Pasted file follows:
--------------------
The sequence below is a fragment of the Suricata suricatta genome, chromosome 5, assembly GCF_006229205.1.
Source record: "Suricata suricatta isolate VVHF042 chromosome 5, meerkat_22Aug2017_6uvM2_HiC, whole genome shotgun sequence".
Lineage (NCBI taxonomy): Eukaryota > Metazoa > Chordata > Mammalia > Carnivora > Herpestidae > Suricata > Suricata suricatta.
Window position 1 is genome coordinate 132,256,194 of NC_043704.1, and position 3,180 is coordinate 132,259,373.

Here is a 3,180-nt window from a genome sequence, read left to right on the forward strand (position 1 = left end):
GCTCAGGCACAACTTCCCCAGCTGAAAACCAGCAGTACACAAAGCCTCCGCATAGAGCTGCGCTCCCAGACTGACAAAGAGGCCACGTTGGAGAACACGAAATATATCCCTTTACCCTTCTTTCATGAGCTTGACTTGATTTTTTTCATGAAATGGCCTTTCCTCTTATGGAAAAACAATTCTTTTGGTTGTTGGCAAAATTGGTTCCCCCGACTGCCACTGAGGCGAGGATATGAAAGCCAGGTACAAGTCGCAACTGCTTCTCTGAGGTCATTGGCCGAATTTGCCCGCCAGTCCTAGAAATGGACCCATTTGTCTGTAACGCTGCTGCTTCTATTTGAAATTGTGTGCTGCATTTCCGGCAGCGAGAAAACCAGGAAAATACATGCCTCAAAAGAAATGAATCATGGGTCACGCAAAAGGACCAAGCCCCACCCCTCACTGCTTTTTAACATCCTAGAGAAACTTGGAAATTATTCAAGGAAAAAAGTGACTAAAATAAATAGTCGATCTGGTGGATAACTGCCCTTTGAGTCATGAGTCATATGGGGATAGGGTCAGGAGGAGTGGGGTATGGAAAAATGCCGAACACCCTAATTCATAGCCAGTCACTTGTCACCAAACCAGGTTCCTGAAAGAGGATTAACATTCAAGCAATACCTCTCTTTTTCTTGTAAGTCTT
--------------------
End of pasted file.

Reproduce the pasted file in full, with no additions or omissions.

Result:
The sequence below is a fragment of the Suricata suricatta genome, chromosome 5, assembly GCF_006229205.1.
Source record: "Suricata suricatta isolate VVHF042 chromosome 5, meerkat_22Aug2017_6uvM2_HiC, whole genome shotgun sequence".
Lineage (NCBI taxonomy): Eukaryota > Metazoa > Chordata > Mammalia > Carnivora > Herpestidae > Suricata > Suricata suricatta.
Window position 1 is genome coordinate 132,256,194 of NC_043704.1, and position 3,180 is coordinate 132,259,373.

Here is a 3,180-nt window from a genome sequence, read left to right on the forward strand (position 1 = left end):
GCTCAGGCACAACTTCCCCAGCTGAAAACCAGCAGTACACAAAGCCTCCGCATAGAGCTGCGCTCCCAGACTGACAAAGAGGCCACGTTGGAGAACACGAAATATATCCCTTTACCCTTCTTTCATGAGCTTGACTTGATTTTTTTCATGAAATGGCCTTTCCTCTTATGGAAAAACAATTCTTTTGGTTGTTGGCAAAATTGGTTCCCCCGACTGCCACTGAGGCGAGGATATGAAAGCCAGGTACAAGTCGCAACTGCTTCTCTGAGGTCATTGGCCGAATTTGCCCGCCAGTCCTAGAAATGGACCCATTTGTCTGTAACGCTGCTGCTTCTATTTGAAATTGTGTGCTGCATTTCCGGCAGCGAGAAAACCAGGAAAATACATGCCTCAAAAGAAATGAATCATGGGTCACGCAAAAGGACCAAGCCCCACCCCTCACTGCTTTTTAACATCCTAGAGAAACTTGGAAATTATTCAAGGAAAAAAGTGACTAAAATAAATAGTCGATCTGGTGGATAACTGCCCTTTGAGTCATGAGTCATATGGGGATAGGGTCAGGAGGAGTGGGGTATGGAAAAATGCCGAACACCCTAATTCATAGCCAGTCACTTGTCACCAAACCAGGTTCCTGAAAGAGGATTAACATTCAAGCAATACCTCTCTTTTTCTTGTAAGTCTT